Decatur Daily
12 Nov

Decatur Daily

State Republican officeholders not united behind single presidential candidate

Some north Alabama GOP officeholders have picked their favorites, while some are still waiting for the crowd to narrow.

State Rep. Ed Henry, R-Hartselle, said he’d love to see a Donald Trump presidency “or someone else who hasn’t lived their life in politics.” That includes retired neurosurgeon Ben Carson.

“I am convinced that Washington, D.C., can’t be fixed by politeness or political correctness,” Henry said this week. He was on stage earlier this year in Mobile for one of Trump’s first big rallies. “Nor can it be changed from within. I believe we need an outsider to shake things up.”

Sen. Larry Stutts, R-Tuscumbia, hasn’t officially endorsed a candidate, but said if the election were today, he’d likely support Carson or Texas Sen. Ted Cruz because of their conservative beliefs.

“They’re committed to true reform and the downsizing of federal government,” Stutts said.

He also thinks either could beat Democratic front-runner Hillary Clinton next November.

Rep. Lynn Greer, R-Rogersville, said he likes Florida Sen. Marco Rubio, but isn’t yet committed to a candidate.

“There are a lot of them and some will drop out,” Greer said. “You’ve got a pretty good group to pick from. You can’t complain about that.”

Other local lawmakers are still undecided, too.

“It’s a long time between now and (March),” Sen. Arthur Orr, R-Decatur, said.

Sen. Tim Melson, R-Florence, who represents portions of Lauderdale, Limestone and Madison counties, said he’s had some conversations with former Florida Gov. Jeb Bush’s team, but still is looking at the candidates.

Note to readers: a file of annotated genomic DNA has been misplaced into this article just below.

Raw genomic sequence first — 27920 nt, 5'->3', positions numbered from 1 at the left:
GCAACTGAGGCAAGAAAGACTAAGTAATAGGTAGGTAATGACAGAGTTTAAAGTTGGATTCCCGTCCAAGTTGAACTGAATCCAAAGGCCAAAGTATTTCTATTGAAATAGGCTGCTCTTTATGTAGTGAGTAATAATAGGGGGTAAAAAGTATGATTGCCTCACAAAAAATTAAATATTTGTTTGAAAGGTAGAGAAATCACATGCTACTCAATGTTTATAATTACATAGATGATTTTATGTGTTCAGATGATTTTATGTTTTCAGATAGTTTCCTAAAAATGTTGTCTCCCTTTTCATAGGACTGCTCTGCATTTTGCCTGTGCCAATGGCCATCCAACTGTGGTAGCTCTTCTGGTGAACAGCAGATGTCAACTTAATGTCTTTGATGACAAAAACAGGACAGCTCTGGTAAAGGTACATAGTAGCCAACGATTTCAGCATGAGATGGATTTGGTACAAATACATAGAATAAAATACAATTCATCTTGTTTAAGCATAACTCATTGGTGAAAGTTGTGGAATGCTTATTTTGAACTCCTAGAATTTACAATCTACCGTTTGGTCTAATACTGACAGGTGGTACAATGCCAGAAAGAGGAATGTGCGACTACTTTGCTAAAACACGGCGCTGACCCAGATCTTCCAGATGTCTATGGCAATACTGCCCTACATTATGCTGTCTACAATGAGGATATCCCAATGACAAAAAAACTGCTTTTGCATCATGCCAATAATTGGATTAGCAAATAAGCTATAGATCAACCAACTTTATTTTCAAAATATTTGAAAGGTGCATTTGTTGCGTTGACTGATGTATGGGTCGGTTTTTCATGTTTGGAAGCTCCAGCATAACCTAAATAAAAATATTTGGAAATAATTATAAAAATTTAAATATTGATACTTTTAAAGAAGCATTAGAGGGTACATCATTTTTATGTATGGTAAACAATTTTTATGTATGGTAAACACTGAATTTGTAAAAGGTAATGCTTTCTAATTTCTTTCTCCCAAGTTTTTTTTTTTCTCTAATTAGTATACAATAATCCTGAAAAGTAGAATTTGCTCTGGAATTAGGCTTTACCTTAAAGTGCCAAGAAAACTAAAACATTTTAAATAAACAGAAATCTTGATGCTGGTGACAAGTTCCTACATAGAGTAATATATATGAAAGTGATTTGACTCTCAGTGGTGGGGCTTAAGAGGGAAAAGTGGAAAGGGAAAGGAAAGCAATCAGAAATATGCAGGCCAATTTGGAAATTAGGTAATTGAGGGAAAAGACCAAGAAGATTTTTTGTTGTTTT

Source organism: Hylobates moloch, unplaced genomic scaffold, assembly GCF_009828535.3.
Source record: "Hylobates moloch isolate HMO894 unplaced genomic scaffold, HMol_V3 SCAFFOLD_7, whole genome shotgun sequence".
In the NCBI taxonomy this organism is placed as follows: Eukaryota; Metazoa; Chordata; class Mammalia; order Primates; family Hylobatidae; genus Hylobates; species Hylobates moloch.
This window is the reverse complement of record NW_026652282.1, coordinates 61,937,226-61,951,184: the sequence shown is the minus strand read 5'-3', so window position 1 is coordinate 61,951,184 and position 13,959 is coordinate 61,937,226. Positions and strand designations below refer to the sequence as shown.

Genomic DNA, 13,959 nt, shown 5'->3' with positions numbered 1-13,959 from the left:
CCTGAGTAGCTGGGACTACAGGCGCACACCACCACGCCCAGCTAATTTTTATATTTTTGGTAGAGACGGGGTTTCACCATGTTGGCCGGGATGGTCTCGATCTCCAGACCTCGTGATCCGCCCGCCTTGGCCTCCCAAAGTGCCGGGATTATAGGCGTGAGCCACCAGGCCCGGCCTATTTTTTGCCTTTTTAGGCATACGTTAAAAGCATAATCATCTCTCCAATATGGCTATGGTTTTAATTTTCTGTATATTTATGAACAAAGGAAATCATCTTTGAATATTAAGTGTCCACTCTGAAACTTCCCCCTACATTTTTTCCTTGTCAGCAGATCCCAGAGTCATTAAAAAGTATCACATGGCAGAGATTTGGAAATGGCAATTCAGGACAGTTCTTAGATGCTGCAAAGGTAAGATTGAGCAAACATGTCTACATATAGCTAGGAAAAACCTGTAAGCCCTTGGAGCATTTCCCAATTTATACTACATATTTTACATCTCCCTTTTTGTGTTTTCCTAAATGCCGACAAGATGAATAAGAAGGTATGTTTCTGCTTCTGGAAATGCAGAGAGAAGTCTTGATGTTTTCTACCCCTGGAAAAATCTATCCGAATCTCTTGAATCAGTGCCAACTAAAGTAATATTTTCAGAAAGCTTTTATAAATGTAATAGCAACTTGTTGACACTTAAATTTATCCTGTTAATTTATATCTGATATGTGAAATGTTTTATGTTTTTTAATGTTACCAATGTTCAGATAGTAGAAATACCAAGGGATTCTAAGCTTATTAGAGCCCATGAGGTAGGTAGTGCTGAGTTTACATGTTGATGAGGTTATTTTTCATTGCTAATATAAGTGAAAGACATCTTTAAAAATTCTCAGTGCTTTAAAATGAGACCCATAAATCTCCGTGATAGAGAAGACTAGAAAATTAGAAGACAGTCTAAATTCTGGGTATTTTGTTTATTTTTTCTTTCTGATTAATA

Bush has gotten support from Lt. Gov. Kay Ivey, U.S. Rep. Mike Rogers, of Mobile, and Mary Scott Hunter, a state school board member from Huntsville.

Next year, the primaries will be March 1, earlier than in previous contests. Alabama and several other Southern states united for an earlier primary in hopes of drawing more interest from candidates. It’s being called the SEC Primary.

Gov. Robert Bentley in August endorsed former Congressman and Ohio Gov. John Kasich, who is considered to be a more moderate Republican. Bentley said he chose Kasich because of his executive-level experience and heart, The Associated Press reported at the time of the announcement.

Secretary of State John Merrill has endorsed former Arkansas Gov. Mike Huckabee, who won the state’s primary in 2008.

U.S. Rep. Mo Brooks, of Huntsville, this week threw his support behind Cruz.

“Ted Cruz’s record proves he has the intellect, strength of character, and backbone to do what is best for America in the face of stiff political winds that seek to blow our nation off course,” Brooks, who will chair Cruz’s Alabama leadership team, said in a written statement.

Rep. Robert Aderholt, of Haleyville, whose district includes Lawrence County and part of the Shoals, hasn’t endorsed a candidate.

In more than 50 years, Alabama has supported only one Democrat for president, Georgian Jimmy Carter in 1976.

House Minority Leader Craig Ford, D-Gadsden, last week endorsed Democratic candidate Martin O’Malley, the former governor of Maryland and former mayor of Baltimore.

“I listened to all the presidential candidates, and Martin O’Malley was the only one not just talking about creating jobs and improving education, but who has actually accomplished those things as a mayor and governor,” Ford said in a statement.

Rep. Johnny Mack Morrow, D-Red Bay, said he hasn’t begun to focus on the presidential race.

“My full attention is on the concerns of the state,” said Morrow, adding there’s not much Alabamians can do about what goes on in Washington.

“What we can do something about is here in Alabama, and that’s where I’m directing my attention,” Morrow said.

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